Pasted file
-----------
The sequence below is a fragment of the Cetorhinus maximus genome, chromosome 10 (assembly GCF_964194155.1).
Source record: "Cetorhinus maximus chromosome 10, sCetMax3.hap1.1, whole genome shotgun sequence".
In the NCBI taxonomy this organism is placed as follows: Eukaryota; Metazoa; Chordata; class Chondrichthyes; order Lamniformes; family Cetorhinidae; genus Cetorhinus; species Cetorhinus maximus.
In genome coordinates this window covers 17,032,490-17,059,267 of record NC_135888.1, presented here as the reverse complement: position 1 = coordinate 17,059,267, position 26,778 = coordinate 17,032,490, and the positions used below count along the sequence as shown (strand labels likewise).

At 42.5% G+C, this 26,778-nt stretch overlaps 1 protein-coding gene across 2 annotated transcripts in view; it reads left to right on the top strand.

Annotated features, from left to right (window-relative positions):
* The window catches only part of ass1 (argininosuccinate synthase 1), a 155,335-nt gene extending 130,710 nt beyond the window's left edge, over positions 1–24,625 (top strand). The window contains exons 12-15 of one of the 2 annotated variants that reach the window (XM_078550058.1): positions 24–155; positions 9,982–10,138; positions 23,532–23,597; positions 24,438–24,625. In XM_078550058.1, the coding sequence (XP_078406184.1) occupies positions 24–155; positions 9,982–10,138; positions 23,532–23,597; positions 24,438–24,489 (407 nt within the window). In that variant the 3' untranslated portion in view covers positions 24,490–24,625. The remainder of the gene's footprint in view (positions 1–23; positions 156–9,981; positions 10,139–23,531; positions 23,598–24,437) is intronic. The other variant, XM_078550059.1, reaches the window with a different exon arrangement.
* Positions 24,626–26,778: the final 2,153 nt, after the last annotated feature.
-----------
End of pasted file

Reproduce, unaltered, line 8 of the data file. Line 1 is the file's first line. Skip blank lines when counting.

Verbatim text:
* Positions 24,626–26,778: the final 2,153 nt, after the last annotated feature.